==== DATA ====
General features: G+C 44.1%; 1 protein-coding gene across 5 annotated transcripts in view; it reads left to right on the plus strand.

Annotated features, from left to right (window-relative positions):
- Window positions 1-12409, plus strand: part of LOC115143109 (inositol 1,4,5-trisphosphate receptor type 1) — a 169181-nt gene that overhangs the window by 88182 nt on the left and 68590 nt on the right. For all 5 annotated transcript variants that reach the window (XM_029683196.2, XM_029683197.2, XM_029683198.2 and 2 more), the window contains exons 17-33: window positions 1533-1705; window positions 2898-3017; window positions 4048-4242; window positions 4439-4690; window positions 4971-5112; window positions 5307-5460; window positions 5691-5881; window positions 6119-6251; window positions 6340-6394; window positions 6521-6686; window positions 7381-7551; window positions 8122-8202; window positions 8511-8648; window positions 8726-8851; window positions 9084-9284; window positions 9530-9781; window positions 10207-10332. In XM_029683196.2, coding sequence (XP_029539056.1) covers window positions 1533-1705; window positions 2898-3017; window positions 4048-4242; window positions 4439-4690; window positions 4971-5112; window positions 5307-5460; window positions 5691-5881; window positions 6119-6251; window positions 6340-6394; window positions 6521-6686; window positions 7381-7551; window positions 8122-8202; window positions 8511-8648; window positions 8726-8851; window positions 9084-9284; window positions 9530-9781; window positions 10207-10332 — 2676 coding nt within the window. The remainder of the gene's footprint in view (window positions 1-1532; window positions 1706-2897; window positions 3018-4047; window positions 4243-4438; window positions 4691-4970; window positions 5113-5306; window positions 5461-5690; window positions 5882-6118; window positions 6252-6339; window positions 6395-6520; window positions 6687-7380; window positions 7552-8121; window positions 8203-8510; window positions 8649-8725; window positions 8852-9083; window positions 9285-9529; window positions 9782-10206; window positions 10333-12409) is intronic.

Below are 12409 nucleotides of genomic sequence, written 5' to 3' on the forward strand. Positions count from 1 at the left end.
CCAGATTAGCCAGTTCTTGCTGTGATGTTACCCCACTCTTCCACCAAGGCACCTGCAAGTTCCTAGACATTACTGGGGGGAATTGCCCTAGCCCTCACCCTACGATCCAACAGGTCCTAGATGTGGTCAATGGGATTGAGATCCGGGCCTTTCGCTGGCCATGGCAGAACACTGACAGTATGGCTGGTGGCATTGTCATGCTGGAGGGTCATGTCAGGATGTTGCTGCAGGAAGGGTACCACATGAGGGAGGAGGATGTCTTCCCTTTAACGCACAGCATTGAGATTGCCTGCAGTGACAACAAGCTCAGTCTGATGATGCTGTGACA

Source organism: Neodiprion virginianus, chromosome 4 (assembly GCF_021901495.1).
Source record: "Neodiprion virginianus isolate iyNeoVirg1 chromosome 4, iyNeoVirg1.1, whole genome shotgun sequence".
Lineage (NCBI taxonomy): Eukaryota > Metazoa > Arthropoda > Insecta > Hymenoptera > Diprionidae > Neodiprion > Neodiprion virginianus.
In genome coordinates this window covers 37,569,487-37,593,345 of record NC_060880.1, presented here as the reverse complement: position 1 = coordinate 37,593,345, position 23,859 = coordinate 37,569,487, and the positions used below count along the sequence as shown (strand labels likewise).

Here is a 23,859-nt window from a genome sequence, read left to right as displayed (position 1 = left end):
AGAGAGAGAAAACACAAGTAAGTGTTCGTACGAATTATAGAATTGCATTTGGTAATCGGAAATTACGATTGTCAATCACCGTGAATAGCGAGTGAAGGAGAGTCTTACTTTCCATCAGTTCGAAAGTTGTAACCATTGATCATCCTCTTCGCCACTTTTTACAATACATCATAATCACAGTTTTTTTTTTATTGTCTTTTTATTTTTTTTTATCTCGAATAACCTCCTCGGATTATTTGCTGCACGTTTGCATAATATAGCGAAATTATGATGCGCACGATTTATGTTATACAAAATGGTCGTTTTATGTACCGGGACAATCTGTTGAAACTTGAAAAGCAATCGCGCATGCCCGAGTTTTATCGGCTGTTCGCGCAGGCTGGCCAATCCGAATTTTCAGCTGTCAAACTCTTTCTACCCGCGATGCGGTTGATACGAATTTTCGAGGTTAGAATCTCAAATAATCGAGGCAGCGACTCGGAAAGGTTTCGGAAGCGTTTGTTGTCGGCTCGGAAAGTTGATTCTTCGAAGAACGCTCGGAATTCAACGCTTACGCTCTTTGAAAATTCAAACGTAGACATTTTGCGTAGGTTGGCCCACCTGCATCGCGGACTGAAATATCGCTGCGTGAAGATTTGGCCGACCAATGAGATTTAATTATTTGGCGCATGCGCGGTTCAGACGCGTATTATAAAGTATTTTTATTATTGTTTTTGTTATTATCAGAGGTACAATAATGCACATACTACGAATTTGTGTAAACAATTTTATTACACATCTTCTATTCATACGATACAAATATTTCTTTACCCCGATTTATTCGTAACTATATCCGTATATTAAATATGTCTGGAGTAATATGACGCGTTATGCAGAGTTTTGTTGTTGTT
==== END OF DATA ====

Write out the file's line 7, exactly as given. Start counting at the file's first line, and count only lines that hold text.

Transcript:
Source record: "Neodiprion virginianus isolate iyNeoVirg1 chromosome 4, iyNeoVirg1.1, whole genome shotgun sequence".